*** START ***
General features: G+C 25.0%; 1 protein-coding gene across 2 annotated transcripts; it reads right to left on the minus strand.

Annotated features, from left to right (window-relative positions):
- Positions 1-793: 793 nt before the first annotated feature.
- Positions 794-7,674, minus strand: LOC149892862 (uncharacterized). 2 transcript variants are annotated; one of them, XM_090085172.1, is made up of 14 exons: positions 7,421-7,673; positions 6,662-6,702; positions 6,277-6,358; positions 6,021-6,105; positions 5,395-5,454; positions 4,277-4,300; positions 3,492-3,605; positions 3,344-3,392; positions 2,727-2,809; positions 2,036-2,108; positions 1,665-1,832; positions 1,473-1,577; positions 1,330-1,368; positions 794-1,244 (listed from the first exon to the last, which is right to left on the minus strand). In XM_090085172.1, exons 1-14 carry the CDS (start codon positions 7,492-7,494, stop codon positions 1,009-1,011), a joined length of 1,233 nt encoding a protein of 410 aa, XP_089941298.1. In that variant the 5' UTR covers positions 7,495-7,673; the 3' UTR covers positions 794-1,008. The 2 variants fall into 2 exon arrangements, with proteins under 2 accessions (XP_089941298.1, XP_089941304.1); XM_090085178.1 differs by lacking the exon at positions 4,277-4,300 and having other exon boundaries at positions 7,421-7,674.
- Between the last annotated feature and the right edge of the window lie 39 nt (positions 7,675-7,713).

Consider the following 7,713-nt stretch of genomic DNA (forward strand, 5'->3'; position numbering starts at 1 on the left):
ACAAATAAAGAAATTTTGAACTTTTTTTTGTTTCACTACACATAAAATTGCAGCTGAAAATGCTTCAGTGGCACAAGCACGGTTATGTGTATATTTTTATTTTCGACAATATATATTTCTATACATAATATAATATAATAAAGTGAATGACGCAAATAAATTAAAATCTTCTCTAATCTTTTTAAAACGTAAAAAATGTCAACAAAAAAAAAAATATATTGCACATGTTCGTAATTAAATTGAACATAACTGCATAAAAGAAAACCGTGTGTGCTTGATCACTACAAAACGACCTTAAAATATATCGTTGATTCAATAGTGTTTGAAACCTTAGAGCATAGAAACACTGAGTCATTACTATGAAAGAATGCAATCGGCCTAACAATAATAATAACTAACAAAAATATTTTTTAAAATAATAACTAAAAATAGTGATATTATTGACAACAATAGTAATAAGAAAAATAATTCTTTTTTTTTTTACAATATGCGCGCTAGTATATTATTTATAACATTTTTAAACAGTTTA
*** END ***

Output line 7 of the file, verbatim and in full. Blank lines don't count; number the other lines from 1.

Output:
ACAAATAAAGAAATTTTGAACTTTTTTTTGTTTCACTACACATAAAATTGCAGCTGAAAATGCTTCAGTGGCACAAGCACGGTTATGTGTATATTTTTATTTTCGACAATATATATTTCTATACATAATATAATATAATAAAGTGAATGACGCAAATAAATTAAAATCTTCTCTAATCTTTTTAAAACGTAAAAAATGTCAACAAAAAAAAAAATATATTGCACATGTTCGTAATTAAATTGAACATAACTGCATAAAAGAAAACCGTGTGTGCTTGATCACTACAAAACGACCTTAAAATATATCGTTGATTCAATAGTGTTTGAAACCTTAGAGCATAGAAACACTGAGTCATTACTATGAAAGAATGCAATCGGCCTAACAATAATAATAACTAACAAAAATATTTTTTAAAATAATAACTAAAAATAGTGATATTATTGACAACAATAGTAATAAGAAAAATAATTCTTTTTTTTTTTACAATATGCGCGCTAGTATATTATTTATAACATTTTTAAACAGTTTA